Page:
“We still don’t get benefits or anything like that, but we get about $6000-$7000 per 13-week course. If you teach three courses in a semester, it is actually a liveable wage in many places for one person. Mind you, we still find ourselves reapplying for the same job every few months, and there’s no telling if your course will ever be offered in any given semester. Also, few of us, it seems, ever get a full course load at one university; a lot of people travel to teach nearby, as well, to get close to that living wage. And, summer teaching can be very, very hard to come by so you may go a few months a year without a paycheque.”

“Our courses are paid on a lump sum basis. If you can run your course with less prep time and less marking, then your effective hourly wage is higher than if you do more prep and marking. They have to pay higher wages because the people who adjunct have a lot of other opportunities, and they need to provide a market incentive. This is common in engineering, business, and education faculties here, possibly also pharmacy, medicine, and dentistry.”

EU/Germany:

“The German situation is that we get €750 (~$1000) per course that we teach. It is supposed to reflect the minimum hourly wage of €13.70 /$18 which is of course rubbish, as in reality one needs to work a lot longer for a course. So usually the solution is to give “block” courses, so that the entire course is finished over a long weekend. This way our time during the semesters is saved and we can continue in our real jobs stacking soup cans 

The majority of the teaching load is taken up by the Privat Dozents, which are something like an Associate Prof. and have earned a license to teach. To keep this license they actually have to teach, regardless of whether they have a paid position or not. So such PDs, may actually have a real job and teach for a pittance to keep their license (which used to be necessary to get a Professorship).

Usually a more typical situation is that somebody might have a position in a university as a researcher (€ 58,000 including health and social security, something like $3,000 per month in hand), and do the teaching in addition. So I guess it’s a fairer system for those at the bottom like me, but for those in between a habilitation (2nd PhD) and a dream Professorship suffer the worst kind of hell. For such people who might have a family, to achieve a minimum standard of living would require them to teach 12 courses per semester if they depended solely upon a teaching income.”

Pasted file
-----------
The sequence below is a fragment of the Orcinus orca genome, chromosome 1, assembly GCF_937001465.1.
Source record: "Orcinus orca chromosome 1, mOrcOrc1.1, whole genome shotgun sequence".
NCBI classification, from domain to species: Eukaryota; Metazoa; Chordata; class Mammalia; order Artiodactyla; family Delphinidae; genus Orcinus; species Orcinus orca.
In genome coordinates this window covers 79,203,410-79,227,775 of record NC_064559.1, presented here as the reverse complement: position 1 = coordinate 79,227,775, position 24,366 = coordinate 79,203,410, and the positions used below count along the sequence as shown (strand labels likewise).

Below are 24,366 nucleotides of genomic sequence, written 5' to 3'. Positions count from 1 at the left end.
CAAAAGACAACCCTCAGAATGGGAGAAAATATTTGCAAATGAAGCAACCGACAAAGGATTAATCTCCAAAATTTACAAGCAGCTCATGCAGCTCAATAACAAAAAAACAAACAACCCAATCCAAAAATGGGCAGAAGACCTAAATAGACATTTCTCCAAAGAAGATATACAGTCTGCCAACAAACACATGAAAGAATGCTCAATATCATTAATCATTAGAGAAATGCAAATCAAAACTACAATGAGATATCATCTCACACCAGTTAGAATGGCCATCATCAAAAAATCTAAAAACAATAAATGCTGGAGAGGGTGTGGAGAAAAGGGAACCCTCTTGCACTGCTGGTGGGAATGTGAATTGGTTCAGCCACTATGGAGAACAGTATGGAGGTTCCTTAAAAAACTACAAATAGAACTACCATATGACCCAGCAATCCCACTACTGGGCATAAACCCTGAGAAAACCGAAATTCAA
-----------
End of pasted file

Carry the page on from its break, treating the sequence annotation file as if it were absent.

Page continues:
My Australian Experience:

Unlike Canada & the USA, Australians are paid an hourly rate. This varies a little but is usually around 150p/h for a lecture, and 75-95 p/h for a tutorial. ‘Repeat’ lectures and tutorials lose about 30% from that figure.

The Australian system is primarily set up so that all students enrolled in a course attend a lecture which can be 1-3 hours depending upon discipline. The students are then split into small groups of about 20 students which are called tutorials.

An example teaching load for a course would be to get 3 x 2hr tutorials for the same class or, 1 x lecture and 2 x tutorial groups. Obviously this varies dramatically and although repeat tutorials and lectures reduce preparation time, there is a reduction in payscale to reflect this.

So, there you have it.

It is possible to fudge together a living if you can get enough work. The trickiest aspects are not knowing from semester to semester how much work you will get, if any at all and living through the extended breaks – although with summer school, extra semesters and online universities that run all year around, this is changing.